Friday, 14 November 2008

Organ-grinder revealed

The news that the Post Office will be allowed to retain the Post Office Card Account (POCA) is, of course, good news for what is left of the post office network in our rural areas. The government have, on this occasion, made the right decision.

That does not mean, of course, that there are no questions to be answered. I haven't a clue how much it has cost to allow the tendering process to go as far as it did before changing policy. But there has certainly been a cost to that process - and not just a financial cost. I know that many sub-postmasters have been extremely worried for their futures, and have been through a fairly stressful period – completely unnecessarily, as it now transpires.

And I do wonder whether, if this knowledge had been available before the recent round of closures, some of the outcomes might have been different. Some of the postmasters who decided not to fight the closure programme, for instance, would have done so on the basis of a calculation as to what was the risk that they might have been affected by any withdrawal of the POCA – and will have been asking themselves whether the terms of retirement might then be less favourable.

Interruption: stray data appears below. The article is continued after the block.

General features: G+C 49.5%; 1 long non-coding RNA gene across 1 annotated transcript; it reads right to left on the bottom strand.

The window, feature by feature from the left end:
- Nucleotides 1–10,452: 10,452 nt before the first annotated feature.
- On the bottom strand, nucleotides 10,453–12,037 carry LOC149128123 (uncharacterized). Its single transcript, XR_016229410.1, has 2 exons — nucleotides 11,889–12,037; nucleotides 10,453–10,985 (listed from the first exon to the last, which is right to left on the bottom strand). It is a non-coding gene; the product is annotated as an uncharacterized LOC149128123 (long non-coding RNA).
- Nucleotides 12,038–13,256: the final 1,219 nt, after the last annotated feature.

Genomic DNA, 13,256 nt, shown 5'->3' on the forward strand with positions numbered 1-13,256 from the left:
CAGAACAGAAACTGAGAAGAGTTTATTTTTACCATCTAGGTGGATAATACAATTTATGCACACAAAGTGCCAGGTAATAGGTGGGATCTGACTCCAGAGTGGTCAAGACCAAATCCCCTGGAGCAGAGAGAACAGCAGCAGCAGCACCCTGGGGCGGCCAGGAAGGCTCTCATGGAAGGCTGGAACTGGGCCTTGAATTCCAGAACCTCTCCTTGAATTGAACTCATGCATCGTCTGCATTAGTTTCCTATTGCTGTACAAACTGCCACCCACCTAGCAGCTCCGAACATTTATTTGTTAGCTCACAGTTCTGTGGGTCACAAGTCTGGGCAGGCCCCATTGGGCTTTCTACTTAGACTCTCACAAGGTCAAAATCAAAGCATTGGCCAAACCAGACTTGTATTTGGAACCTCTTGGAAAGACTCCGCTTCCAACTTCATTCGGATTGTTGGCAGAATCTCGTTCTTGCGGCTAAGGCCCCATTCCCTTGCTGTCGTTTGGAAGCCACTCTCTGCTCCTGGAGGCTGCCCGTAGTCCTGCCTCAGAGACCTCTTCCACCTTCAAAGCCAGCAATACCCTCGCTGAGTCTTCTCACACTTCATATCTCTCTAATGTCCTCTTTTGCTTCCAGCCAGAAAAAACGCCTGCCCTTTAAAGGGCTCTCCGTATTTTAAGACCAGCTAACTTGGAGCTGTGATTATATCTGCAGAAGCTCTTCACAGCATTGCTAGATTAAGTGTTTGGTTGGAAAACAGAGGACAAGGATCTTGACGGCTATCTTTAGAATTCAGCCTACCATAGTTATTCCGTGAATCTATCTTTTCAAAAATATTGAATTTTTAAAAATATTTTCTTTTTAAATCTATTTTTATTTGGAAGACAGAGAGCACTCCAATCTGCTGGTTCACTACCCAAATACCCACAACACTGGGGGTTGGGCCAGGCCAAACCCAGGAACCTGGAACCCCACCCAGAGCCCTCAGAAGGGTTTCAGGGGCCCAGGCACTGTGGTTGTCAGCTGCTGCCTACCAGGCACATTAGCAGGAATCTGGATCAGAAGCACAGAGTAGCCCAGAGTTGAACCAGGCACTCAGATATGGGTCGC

So, although the government decision is the right one, the timing has probably made the closure programme a little easier for the government than it might have been had the certainty of the POCA been assured earlier.

The decision was announced by the government. Quite rightly so, since it is the government which took the decision. But am I the only one to notice that when a popular decision is made about the post office, the government announce it and take the credit; but when it's an unpopular decision, the Post Office is left to take the brunt of the public's wrath?

There were times during the recent campaigns to keep post offices open where I actually felt quite sorry for the post office managers. They were left to defend and explain a decision taken by others. Not only did the government not give them very much support, but Labour MPs up and down the country actually joined in the criticism of the post office – attacking them, in essence, for a decision which their own government had made. It was cynical and dishonest – and taking the credit this time round serves only to make it look even more cynical and dishonest.

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